Mon | Oct 15, 2018

Daniel Thwaites | Doggone delightful

Published:Sunday | January 28, 2018 | 12:00 AM

We are quite ambivalent about dawgs. In street lingo, among the highest praise one thug will extend to another is that "Him is mi dawg!", meaning that they are 'cumbolo', of the same breed and gang, friends and compatriots, with a bond as strong as a 'tump' from Natalie Neita - strong indeed.

On the other hand, the dawg is also the very lowest creature, and to call someone a dawg is the heights of contempt. Thus, "Yuh is dutty dawg" is reserved for the lowest of the low. And a Jamaican is dripping with anger and resentment, and the perpetrator had better hire armed protection, when the following words fall from their lips: "Dem treat wi like dawg!"

The ambivalence is everywhere to be seen in the treatment of dogs and dawgs. There are the pampered poodles and pomeranians that are growing in popularity and can be found in every sort of neighbourhood. These are kept inside and generously fed and watered. They are manicured and pedicured, bathed and brushed, combed and cosseted.

And then there are the likkle brown dawgs that are left outside to generally fend for themselves. These get the scraps, if there are any, and never get bathed or cared for very much. They are the field slaves of the dawg world, and not much emotional energy is spent if one is hit by a car, goes missing, or is the subject of cruelty by a passing maniac. I've heard that some drivers deliberately aim to hit and kill these animals if they see them on the roads, as a morbid kind of pest control.




So as in everything on our island, we have to keep attuned to the race and class dimensions of these disparate treatments. And they are stark!

Still, I know many owners who have lovingly cared for their low-caste, mixed-breed canines, and provided that the mongrel isn't a good-fi-nutten, it returns the love with unending yapping and much tail wagging.

Did you know that the dog is mankind's first domestication? For years there was fierce debate about who the evolutionary ancestors of the dogs were, but modern science has settled the matter. They descend from wolves, which probably hovered around the campfires of primitive man. A strong bond was forged around that fire, where now the dog has evolved to think of himself as part of the human pack.

So where is all this going? In the midst of all the sour news coming out of St James, I was delighted to read a report from the indomitable Janet Silvera about the home-grown charity called Animal Haven of Love. It is the brainchild of Tammy Browne, who I hereby nominate for some national award. Over to you, Bredda Andrew.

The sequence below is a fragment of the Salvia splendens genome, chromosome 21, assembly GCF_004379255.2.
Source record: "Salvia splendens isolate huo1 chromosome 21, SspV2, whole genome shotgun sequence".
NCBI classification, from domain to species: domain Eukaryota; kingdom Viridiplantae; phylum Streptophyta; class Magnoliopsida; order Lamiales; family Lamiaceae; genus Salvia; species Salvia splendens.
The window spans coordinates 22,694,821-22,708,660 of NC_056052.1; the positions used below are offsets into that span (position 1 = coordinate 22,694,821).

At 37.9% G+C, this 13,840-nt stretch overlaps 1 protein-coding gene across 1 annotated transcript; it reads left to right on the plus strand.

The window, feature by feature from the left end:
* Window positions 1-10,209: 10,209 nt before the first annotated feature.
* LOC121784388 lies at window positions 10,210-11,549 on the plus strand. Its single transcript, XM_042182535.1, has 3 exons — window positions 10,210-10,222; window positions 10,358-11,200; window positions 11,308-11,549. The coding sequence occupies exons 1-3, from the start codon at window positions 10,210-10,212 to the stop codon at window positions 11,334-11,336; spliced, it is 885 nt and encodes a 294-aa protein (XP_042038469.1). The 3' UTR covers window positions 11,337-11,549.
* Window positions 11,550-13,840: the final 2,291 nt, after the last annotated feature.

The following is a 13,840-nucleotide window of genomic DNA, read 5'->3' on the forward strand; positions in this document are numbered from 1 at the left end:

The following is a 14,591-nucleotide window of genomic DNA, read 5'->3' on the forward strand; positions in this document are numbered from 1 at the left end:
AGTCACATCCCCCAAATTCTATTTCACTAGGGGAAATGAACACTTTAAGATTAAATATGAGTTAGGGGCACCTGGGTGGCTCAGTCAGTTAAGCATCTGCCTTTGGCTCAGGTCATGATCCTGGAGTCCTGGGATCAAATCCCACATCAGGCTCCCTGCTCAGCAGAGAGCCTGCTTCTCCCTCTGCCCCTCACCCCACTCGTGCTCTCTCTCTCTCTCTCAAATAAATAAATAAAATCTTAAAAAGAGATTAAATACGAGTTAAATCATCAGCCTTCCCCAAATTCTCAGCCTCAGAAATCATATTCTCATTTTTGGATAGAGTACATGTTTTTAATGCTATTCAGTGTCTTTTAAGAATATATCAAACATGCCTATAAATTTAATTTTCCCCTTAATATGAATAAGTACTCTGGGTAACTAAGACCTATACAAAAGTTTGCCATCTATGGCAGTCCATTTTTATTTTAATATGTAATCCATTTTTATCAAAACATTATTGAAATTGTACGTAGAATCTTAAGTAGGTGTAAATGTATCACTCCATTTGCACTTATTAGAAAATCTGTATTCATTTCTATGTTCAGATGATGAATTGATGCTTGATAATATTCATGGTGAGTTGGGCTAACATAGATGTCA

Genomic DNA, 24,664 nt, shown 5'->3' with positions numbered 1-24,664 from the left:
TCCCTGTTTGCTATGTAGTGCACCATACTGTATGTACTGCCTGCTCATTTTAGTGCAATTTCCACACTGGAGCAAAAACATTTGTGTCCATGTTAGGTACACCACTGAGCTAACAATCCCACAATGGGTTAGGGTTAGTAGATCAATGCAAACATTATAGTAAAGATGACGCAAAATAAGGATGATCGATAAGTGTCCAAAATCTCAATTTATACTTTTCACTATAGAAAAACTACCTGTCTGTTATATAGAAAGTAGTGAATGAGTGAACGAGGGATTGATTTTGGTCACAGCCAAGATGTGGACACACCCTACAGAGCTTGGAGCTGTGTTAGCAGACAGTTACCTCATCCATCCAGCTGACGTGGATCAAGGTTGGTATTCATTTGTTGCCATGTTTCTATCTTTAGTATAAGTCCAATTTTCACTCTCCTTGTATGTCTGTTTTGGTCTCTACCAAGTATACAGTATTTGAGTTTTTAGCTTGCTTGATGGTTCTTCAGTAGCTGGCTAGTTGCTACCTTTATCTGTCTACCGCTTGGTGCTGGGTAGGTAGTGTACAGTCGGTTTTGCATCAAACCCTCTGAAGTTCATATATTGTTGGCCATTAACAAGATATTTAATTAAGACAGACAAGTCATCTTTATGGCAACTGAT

Let's set the context. In the wake of building grief and outrage that St James parish sports a murder rate that would shock warriors in Iraq and Afghanistan, the Government has finally declared a state of public emergency. It was the right thing to do, and I hope the country reaps improved results. I should also add that Security Minister Bobby Montague gave what I thought was an unusually candid and mature report to Parliament this week on the operations in St James. That was when he also apologised for calling on his obeah uncle and emphasised that he isn't a devil worshipper. Whew! That's good to know.

Anyhow, this may be a case where someone is growing in the job. As well it could be that there are some jobs that are so strenuous and taxing that a man must grow into it one way or another.




But back to the dawgs. The headline ran: 'Rejected mongrels find new life abroad - Animal lover secures homes overseas for dogs abandoned locally', and it touches a topic that is very dear to me. You see, the fate of the 'Jamaican brown dawg', which I have always advocated is a separate and distinct breed, is something that has occupied my mind.

But unlike those of us who only worry about the fate of the breed and the appalling treatment it often gets from locals, Tammy Browne has joined good thoughts with noble action, and I am thoroughly impressed. Not to mention that I feel empowered, on behalf of the Jamaica-browns everywhere, to express sincere thanks.

"A little bit of love is all they need, so the first thing we did was to rename them 'Royal Caribbean Terriers' and gave them their own Facebook page. The response has been tremendously awesome," Browne tells The Gleaner.

That term - "the Royal Caribbean Terrier" - will give me joy for years to come. Gracias!

Let's pause and realise what's going on here. These Royal Caribbean Terriers (RCTs) are getting their visas - better, their green cards - and flying out to live in posh luxury in the USA, Canada, and England. Oh, the sweet irony. More than 200 have gone already. Thirty have gone this year, and six went last Tuesday. I think of it as another instance where Jamaicans are taking off for their own benefit, but also to improve matters overseas. And we are renowned for our prowess in the caring, health and comfort industries. The RCTs are continuing in a long line of excellence.

Do I have to add the following? Please support and give help to this great cause. I'm sure the charity would appreciate a check. But you can also assist by even just by being kind to the brown dawg - sorry, the Royal Caribbean Terrier - in yuh yard, or the one you might pass on the street.

- Daniel Thwaites is an attorney-at-law. Email feedback to